KUSA - Four Front Range communities voted on hydraulic fracturing (fracking) and oil and gas restrictions.
Fort Collins voted to extend its fracking moratorium 5 years, until 2018.
Fifty six percent voted for the moratorium and 44 percent voted against it.
Boulder and Broomfield voted on essentially the same thing.
So far it appears the moratorium will also pass in Boulder by a wide margin.
At last count on Tuesday night, 77 percent of Boulder residents have voted to extend the moratorium on oil and gas exploration, with 23 percent against it.
In Broomfield it's too close to call, with 49.97 percent for it and 50.03 percent against.
Lafayette voters also voted on an charter amendment that would completely ban fracking.
So far 58 percent are in support of the ban and 42 percent are against it.
Tuesday afternoon, Boulder City Councilman Macon Cowles predicted that Boulder would vote to extend the fracking moratorium by a large majority.
The Boulder City Council originally adopted the ordinance to have a moratorium on hydraulic fracturing on city land until June 3, 2014. But some Boulder residents didn't think that was long enough. They brought forward a petition to extend the moratorium until June 3, 2018. Boulder City Council voted to put the issue on the ballot.
Cowleas, along with most of his peers, voted to put the measure on the ballot because he thinks hydraulic fracturing poses significant risks to the quality of air and water.
He says is concerned about the health and safety of people who are exposed to fracking fluids.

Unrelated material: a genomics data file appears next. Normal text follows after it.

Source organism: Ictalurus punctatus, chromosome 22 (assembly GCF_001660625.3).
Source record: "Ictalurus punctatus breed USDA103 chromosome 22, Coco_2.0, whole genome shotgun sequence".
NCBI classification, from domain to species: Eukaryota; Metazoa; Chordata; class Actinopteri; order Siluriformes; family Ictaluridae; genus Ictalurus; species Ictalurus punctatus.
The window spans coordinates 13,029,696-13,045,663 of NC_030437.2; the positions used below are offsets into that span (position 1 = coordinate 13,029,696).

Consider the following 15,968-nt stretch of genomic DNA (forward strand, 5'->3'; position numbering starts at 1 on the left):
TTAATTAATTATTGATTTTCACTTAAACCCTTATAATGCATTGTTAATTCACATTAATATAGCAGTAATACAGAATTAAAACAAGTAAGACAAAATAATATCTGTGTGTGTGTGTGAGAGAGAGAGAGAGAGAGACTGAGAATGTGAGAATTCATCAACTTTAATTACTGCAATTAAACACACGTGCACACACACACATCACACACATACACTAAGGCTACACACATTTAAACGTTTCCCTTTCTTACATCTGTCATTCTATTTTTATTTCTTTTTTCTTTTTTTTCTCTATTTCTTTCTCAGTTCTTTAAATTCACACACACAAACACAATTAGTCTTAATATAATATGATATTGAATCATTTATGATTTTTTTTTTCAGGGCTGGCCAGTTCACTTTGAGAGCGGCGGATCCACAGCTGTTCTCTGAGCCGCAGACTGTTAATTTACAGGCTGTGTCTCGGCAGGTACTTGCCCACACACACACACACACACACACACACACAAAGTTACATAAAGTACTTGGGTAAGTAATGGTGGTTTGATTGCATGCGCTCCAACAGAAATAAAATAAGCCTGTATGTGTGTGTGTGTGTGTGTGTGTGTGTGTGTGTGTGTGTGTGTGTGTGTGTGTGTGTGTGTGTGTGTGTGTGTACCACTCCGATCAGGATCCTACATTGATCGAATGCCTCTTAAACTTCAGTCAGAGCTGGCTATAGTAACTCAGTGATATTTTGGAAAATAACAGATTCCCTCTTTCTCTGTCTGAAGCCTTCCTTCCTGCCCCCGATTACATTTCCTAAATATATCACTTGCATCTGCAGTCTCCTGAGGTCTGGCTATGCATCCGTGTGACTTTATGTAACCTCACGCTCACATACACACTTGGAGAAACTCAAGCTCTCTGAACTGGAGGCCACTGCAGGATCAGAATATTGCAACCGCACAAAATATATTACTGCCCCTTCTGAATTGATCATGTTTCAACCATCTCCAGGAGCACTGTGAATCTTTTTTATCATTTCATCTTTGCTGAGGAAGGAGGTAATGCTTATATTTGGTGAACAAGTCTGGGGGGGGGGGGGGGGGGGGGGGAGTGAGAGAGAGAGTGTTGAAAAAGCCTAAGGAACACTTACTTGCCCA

"[That includes] the things that are released as fugitive emissions from fracked wells," Cowles said. "And that's why this has gained such traction in Boulder. That's why it has the support of the citizens and will very likely be adopted by a large majority of people who are voting in Boulder today."
A yes vote on 2H means that there will be no hydraulic fracturing allowed within Boulder city limits - or or on open space that is owned or managed by the city until June 3, 2018.
"This gives us an additional five years within which to look at the health studies that are being done now, including a very extensive one that's being done by the University of Colorado, funded by the national institute of health," Cowles said. "We can then make a decision about how best to protect our citizens."
A no vote on 2H means that people are content that a moratorium on hydraulic fracturing in Boulder will end on June 3, 2014.
"People really care about nature up here," Cowles said. "They care about the environment. They care about clean air and clean water."
Since it appears the moratorium will be extended in Boulder, the new issue is the possibility of legal action. The state and the oil and gas industry believe allowing individual cities to makes these types of decisions is unconstitutional.
"The governor or the industry (Colorado Oil & Gas Assocation) might sue Boulder over enacting a moratorium," Cowles explained.
The oil and gas industry has sued over a similar issue before.